KENAI, Alaska (AP) — The U.S. Environmental Protection Agency has reached a $130,000 settlement with an Alaska construction company after allegations that the firm violated the Safe Drinking Water Act by having a disposal well.
The Soldotna-based North Star Paving & Construction Inc. is accused of having had an unauthorized underground injection well on its property, the Peninsula Clarion reported Saturday.
A message left Monday morning seeking comment from the company was not immediately returned to The Associated Press.
As part of the settlement, the company is required to close the well and remove all contaminated materials in and around the well.
The well was allegedly located at the company’s auto repair shop. The construction of new Motor Vehicle Waste Disposal Wells was banned in 2000, the newspaper reported.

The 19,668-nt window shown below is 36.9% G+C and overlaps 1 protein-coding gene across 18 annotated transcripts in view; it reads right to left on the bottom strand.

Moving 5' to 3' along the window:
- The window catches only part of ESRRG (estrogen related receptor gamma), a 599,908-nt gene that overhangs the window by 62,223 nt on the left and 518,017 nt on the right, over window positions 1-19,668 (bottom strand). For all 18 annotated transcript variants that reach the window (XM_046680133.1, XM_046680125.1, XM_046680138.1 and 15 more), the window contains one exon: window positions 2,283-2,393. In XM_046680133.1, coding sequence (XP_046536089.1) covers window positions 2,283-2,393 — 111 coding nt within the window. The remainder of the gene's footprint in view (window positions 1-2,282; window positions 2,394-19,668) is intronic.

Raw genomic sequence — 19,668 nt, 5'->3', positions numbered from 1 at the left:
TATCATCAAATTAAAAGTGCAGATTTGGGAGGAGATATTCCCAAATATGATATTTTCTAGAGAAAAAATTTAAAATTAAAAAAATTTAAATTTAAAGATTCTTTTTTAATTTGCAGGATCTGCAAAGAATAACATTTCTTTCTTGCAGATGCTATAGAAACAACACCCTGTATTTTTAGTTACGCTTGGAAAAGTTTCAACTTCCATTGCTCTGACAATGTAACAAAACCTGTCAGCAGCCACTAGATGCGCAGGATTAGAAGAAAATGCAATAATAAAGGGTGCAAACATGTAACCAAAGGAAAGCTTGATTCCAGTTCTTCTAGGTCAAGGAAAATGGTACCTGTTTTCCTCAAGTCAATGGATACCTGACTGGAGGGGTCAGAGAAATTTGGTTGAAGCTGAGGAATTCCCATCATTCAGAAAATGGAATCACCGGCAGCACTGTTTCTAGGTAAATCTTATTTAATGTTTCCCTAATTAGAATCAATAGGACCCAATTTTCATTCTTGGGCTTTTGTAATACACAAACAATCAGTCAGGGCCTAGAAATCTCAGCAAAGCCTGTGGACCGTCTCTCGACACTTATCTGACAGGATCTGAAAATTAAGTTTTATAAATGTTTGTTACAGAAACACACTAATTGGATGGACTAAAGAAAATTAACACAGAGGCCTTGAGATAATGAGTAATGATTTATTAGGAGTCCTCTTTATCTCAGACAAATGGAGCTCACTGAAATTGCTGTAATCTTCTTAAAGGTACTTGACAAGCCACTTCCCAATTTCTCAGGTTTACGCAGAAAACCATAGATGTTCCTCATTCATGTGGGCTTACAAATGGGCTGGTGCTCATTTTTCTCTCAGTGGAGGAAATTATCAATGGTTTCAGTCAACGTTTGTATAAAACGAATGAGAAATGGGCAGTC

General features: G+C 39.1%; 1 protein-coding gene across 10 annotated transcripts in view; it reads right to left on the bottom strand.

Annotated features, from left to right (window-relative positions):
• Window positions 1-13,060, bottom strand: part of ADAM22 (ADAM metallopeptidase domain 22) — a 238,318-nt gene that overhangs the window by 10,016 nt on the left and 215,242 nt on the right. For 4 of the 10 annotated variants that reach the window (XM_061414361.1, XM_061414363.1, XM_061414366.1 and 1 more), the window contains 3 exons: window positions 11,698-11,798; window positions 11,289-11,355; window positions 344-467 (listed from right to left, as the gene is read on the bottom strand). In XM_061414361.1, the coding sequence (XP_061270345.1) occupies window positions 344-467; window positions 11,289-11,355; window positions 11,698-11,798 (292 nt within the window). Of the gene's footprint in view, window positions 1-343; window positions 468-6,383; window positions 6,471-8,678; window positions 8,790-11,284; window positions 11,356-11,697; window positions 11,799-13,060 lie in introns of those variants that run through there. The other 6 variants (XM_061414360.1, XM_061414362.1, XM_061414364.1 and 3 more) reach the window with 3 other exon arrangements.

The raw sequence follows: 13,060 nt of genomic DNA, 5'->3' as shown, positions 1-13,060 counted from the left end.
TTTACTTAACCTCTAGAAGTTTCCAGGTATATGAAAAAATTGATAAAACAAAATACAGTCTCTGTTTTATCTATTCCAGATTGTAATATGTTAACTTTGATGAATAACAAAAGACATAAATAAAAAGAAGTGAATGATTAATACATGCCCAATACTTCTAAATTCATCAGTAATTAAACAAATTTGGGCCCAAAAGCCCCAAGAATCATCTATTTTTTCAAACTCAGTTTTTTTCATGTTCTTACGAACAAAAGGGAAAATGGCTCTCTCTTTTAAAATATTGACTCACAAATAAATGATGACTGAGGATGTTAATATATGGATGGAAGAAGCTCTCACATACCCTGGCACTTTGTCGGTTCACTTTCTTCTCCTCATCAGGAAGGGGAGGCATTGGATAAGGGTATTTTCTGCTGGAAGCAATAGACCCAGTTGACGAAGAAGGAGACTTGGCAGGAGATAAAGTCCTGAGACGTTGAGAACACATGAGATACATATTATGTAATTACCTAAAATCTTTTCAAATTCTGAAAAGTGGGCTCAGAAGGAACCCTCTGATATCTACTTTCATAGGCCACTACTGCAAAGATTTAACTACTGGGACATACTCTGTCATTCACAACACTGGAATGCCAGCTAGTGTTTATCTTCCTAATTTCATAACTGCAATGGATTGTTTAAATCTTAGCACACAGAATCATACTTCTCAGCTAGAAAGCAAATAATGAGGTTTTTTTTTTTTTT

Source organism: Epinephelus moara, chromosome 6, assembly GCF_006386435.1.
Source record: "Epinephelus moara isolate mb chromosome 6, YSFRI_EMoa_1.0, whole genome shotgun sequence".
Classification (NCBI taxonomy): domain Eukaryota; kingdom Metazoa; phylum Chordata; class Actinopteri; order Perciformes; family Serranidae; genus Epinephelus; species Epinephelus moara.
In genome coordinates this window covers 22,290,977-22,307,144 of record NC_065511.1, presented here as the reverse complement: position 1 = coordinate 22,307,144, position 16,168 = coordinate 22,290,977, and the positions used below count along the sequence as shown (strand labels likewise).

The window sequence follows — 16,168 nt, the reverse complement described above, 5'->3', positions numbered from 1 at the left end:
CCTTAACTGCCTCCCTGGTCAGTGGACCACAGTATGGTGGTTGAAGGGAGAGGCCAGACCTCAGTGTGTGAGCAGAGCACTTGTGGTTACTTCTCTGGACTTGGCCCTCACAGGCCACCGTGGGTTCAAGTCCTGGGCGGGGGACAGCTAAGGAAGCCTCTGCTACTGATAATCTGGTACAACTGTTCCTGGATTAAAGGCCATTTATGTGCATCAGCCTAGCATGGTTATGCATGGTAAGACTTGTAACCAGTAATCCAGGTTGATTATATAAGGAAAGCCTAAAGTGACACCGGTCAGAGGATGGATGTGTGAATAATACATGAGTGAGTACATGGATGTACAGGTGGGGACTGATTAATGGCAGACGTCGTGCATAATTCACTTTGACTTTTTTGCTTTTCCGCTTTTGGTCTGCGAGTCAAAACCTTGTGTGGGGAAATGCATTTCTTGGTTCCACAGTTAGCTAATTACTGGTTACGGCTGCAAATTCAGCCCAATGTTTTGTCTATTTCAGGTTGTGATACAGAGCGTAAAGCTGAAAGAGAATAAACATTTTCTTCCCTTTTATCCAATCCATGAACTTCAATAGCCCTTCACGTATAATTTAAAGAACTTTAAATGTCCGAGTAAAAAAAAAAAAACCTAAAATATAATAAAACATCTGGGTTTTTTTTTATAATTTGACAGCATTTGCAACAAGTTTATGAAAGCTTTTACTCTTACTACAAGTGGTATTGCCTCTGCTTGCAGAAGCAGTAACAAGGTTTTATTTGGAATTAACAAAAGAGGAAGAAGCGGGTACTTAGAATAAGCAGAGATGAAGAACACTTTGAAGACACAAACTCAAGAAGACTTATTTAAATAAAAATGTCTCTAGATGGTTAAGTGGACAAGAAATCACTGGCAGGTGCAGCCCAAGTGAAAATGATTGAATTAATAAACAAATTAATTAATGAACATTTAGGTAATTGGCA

Existing disposal wells of that type in the state were required to be permanently closed by 2005 to protect groundwater and drinking water sources.
Floor drains in vehicle shops can contaminate areas identified by the state of Alaska as drinking water sources, a statement by the EPA’s Region 10 said.
The statement said that the well at North Star was located above a protected drinking water aquifer for a community water system in Soldotna.
The EPA statement added that preliminary groundwater sampling done by the organization at the property found “elevated concentrations” of chemicals from motor vehicle fluids.